Cell Viability Assay
Cell viability was assayed using CCK-8 (Dojin Kagaku, Kumamoto, Japan). The 661W cells were seeded into 96-well plates at a density of cells per well and incubated for 24 h in 5% at 37°C. Following this, the cell culture medium was replaced by DMEM containing 1% FBS, and the plates were exposed to 350 to 800 lux blue LED light for 24 h. Subsequently, CCK-8 reagents () were added in each well and incubated for 0 to 2 h, after which the optical density at 450 nm was measured with a microplate reader (Varioskan Flash 2.4; Thermo Fisher Scientific, Waltham, Massachusetts).
Measurement of Reactive Oxygen Species Production
The 661W cells were seeded into 96-well plates at a density of cells per well and incubated for 24 h in 5% at 37°C. Following this, the culture medium was replaced by DMEM containing 1% FBS, and the plates were exposed to 350 to 800 lux blue LED light for 24 h. ROS were then measured by 5-(and-6)-chloromethyl-2′,7′-dichlorodihydrofluorescein diacetate acetyl ester (CM-H2DCFDA; Eugene, Oregon). CM-H2DCFDA () was added to the wells and incubated for 0 to 1 h in 5% at 37°C. Fluorescence was measured by a microplate reader at 485/535 nm. The number of live cells was counted by Hoechst and PI staining.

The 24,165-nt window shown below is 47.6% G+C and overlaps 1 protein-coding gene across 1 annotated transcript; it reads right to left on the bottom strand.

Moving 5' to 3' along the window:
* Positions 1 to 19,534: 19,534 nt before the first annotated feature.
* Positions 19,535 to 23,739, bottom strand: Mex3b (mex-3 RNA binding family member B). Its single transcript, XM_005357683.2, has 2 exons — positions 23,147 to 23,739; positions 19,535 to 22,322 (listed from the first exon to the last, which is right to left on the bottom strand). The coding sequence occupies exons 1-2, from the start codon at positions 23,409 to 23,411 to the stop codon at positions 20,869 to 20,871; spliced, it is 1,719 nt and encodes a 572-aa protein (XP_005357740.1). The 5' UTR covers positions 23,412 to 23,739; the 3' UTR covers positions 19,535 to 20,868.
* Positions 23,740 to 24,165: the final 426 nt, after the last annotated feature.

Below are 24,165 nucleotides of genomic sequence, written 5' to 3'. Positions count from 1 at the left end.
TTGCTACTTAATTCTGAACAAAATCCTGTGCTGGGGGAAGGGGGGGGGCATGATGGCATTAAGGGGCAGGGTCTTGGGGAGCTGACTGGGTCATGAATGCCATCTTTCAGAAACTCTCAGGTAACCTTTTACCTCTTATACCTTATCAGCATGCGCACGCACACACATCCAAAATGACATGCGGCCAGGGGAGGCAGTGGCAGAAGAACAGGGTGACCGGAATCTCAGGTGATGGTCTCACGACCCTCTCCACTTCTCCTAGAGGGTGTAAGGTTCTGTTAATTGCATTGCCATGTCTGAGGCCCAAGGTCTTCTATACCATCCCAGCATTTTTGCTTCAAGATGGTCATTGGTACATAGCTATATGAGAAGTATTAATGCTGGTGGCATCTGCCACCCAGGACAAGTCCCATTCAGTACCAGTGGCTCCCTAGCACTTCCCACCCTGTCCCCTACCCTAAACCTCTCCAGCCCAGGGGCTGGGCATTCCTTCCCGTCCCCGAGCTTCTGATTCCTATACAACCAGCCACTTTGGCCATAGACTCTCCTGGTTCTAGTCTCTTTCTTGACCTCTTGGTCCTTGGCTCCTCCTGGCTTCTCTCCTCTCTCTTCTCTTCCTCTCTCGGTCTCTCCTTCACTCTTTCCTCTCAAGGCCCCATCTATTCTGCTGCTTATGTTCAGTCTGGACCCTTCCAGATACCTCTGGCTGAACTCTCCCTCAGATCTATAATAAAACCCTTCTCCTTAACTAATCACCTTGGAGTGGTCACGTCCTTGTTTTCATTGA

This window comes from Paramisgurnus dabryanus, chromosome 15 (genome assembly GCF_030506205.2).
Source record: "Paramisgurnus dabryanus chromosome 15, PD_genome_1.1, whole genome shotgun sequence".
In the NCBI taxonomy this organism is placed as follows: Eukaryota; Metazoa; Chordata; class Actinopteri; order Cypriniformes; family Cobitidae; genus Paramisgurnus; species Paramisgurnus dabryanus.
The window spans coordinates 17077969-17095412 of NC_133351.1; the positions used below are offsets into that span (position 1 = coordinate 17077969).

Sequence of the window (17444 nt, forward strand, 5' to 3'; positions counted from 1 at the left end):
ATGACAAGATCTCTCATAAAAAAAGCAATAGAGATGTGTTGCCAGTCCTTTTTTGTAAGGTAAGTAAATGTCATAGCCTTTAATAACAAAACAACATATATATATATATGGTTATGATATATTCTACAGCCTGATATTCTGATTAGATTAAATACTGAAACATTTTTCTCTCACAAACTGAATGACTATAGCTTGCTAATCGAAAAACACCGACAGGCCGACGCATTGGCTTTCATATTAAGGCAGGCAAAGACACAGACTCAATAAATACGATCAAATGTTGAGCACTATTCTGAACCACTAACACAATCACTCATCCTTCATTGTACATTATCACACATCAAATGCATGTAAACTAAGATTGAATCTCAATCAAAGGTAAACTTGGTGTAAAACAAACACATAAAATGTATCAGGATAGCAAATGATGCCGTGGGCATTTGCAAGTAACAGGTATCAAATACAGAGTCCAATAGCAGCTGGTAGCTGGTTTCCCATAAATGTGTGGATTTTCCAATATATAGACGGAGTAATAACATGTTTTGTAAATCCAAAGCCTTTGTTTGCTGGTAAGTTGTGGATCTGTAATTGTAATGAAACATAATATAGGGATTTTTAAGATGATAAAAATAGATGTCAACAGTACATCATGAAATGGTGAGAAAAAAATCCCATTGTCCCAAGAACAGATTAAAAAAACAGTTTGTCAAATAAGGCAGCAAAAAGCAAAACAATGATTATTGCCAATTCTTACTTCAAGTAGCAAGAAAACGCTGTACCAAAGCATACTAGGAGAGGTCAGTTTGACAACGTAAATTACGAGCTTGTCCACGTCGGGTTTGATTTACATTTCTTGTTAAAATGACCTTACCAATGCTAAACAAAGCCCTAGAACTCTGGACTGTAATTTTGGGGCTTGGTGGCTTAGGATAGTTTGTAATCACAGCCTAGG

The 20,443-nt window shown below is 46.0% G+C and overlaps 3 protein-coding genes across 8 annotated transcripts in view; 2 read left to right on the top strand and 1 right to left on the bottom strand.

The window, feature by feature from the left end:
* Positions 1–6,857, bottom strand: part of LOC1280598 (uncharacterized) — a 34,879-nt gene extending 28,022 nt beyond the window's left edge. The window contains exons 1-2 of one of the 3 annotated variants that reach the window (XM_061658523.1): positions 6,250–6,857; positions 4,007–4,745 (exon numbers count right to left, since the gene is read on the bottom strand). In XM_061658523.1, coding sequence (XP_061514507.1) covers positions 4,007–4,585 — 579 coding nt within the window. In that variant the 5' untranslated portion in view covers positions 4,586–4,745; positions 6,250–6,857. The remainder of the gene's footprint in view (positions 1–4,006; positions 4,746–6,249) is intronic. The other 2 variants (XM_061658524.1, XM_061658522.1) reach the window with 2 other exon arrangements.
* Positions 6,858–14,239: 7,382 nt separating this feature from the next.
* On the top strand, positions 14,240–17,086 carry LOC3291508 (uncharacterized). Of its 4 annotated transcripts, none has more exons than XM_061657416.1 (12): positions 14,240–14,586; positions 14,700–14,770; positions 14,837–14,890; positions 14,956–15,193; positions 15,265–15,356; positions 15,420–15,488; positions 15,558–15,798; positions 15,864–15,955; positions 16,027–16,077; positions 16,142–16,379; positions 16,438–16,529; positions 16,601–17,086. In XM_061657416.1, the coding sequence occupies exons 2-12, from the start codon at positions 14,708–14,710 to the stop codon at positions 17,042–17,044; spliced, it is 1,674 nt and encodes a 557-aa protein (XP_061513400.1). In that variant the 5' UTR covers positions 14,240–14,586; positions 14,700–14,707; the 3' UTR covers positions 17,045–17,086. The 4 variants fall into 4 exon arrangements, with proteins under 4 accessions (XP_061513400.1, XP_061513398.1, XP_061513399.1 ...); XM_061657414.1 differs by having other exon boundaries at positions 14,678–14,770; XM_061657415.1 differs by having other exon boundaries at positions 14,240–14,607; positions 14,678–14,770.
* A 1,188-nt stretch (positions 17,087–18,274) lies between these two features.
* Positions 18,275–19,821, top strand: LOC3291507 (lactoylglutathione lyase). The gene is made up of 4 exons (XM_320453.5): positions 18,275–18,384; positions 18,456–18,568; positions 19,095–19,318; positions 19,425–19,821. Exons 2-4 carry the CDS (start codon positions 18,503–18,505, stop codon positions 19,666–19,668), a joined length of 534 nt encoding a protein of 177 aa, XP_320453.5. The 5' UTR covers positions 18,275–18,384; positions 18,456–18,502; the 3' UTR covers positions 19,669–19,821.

Rate of Cell Death Was Decreased in Several Lens Groups
The rate of cell death was calculated based on Hoechst 33342 positive and PI positive cells, and typical fluorescence microscopy images are shown in Fig. 2. The rate of cell death in the no-lens group was observed to increase by 7% to 12% (Fig. 3). The rate of cell death in the Y50 filter, YE, SYD, OO, OG, GN, SY, and PN lens groups was significantly decreased in comparison with the no-lens group [Figs. 3(a)–3(h)]. The rate of cell death in the reflective coating lens group did not show any decrease as compared with the no-lens group [Fig. 3(i)].